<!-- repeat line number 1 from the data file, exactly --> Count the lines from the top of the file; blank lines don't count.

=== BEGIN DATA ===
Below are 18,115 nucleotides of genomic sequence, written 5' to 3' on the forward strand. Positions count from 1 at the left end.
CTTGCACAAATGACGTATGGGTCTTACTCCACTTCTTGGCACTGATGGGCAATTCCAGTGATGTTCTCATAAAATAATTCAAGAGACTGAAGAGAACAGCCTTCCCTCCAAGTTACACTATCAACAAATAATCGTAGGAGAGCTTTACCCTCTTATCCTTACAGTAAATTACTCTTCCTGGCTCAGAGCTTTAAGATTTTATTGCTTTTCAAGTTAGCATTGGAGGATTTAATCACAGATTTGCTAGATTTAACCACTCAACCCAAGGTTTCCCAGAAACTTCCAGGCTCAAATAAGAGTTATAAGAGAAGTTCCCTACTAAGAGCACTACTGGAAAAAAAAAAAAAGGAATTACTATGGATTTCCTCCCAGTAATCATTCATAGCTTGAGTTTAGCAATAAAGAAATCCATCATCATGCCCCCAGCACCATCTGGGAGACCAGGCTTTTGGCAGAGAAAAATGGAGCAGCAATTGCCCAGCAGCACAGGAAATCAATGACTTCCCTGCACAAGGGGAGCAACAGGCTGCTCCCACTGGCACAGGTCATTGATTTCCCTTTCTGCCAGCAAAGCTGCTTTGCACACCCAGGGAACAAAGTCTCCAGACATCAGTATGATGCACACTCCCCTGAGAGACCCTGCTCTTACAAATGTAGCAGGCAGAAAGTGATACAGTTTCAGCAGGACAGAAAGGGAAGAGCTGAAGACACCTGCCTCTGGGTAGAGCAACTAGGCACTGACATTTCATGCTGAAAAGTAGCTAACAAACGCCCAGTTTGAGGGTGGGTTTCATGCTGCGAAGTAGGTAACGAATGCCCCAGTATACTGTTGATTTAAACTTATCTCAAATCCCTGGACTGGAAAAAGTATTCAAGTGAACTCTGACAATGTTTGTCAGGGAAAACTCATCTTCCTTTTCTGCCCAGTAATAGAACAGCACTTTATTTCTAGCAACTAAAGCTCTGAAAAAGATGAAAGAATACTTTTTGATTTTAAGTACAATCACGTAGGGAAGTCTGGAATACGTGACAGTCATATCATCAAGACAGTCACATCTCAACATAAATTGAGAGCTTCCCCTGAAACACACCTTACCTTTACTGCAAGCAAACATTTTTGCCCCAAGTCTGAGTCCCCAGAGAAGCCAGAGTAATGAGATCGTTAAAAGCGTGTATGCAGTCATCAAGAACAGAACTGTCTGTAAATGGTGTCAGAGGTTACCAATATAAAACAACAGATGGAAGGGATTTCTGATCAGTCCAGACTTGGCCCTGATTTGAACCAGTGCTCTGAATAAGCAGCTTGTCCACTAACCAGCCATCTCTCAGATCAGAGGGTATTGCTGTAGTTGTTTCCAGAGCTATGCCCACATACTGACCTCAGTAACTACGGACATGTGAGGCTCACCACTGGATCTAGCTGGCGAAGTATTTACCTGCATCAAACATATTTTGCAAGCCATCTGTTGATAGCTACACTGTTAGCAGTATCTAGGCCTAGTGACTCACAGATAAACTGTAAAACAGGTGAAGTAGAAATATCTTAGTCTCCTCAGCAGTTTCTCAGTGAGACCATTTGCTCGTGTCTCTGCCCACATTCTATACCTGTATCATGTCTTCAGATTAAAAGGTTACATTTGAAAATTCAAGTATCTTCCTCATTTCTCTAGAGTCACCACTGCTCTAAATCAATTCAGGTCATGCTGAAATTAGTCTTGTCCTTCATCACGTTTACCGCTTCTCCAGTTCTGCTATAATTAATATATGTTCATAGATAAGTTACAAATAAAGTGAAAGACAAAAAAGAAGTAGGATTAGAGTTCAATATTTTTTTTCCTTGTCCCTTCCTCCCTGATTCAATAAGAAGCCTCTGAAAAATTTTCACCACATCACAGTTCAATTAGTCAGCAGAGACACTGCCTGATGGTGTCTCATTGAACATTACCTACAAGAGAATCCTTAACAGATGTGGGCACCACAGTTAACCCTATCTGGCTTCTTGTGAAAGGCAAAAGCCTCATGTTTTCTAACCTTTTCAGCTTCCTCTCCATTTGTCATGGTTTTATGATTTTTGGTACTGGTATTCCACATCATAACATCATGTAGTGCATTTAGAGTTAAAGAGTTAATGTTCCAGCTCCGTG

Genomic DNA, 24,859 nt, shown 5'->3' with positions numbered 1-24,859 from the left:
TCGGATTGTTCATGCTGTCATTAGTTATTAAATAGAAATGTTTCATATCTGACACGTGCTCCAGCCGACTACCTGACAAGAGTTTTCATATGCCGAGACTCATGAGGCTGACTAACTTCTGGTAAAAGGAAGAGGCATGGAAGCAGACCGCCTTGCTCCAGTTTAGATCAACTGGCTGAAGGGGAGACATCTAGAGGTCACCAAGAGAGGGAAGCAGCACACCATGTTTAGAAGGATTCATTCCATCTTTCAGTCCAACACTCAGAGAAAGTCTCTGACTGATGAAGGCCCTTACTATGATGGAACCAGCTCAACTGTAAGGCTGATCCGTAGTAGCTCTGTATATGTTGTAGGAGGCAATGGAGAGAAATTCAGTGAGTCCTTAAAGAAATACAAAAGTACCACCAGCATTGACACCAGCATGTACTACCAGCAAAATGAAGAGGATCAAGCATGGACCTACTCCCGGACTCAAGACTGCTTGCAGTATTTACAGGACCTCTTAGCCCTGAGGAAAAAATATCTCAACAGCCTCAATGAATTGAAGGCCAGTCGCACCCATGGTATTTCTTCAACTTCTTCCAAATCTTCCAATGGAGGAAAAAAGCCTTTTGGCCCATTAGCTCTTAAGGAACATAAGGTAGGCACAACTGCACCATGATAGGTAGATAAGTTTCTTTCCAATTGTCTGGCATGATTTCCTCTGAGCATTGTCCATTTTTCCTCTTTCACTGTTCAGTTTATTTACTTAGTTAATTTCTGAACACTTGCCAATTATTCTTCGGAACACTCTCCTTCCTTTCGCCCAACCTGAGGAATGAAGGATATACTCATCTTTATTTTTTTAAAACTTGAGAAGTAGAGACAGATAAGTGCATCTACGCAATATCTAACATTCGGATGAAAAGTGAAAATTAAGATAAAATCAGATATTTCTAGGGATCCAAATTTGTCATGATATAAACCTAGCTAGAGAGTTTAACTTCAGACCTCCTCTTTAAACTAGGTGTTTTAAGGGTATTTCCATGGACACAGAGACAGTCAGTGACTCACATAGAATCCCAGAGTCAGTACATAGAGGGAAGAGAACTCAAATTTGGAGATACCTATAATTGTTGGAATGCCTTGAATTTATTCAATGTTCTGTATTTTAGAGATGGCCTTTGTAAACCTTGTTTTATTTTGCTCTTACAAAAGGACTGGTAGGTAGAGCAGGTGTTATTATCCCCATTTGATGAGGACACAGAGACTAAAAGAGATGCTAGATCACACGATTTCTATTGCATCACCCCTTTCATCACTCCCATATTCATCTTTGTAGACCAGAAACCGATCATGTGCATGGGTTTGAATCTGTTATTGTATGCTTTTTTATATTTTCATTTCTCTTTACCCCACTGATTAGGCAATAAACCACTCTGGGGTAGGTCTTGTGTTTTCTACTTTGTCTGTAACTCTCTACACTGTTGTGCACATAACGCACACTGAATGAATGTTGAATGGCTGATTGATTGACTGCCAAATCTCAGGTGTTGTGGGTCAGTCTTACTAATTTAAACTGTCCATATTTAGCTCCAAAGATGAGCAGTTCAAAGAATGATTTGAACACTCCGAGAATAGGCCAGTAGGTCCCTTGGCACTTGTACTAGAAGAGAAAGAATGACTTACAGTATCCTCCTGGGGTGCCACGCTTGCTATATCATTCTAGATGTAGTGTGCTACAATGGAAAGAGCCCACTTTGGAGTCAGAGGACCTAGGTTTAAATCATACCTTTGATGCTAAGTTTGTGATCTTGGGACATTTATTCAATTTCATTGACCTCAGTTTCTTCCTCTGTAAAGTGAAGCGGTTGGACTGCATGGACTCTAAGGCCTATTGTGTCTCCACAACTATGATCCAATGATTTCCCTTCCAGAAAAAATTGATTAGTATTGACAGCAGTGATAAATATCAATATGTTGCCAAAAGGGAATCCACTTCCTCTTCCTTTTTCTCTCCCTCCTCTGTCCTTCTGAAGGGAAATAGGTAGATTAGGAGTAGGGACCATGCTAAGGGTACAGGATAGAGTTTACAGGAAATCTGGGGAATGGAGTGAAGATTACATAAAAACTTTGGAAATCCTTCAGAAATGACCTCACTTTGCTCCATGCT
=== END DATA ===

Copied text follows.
Below are 18,115 nucleotides of genomic sequence, written 5' to 3' on the forward strand. Positions count from 1 at the left end.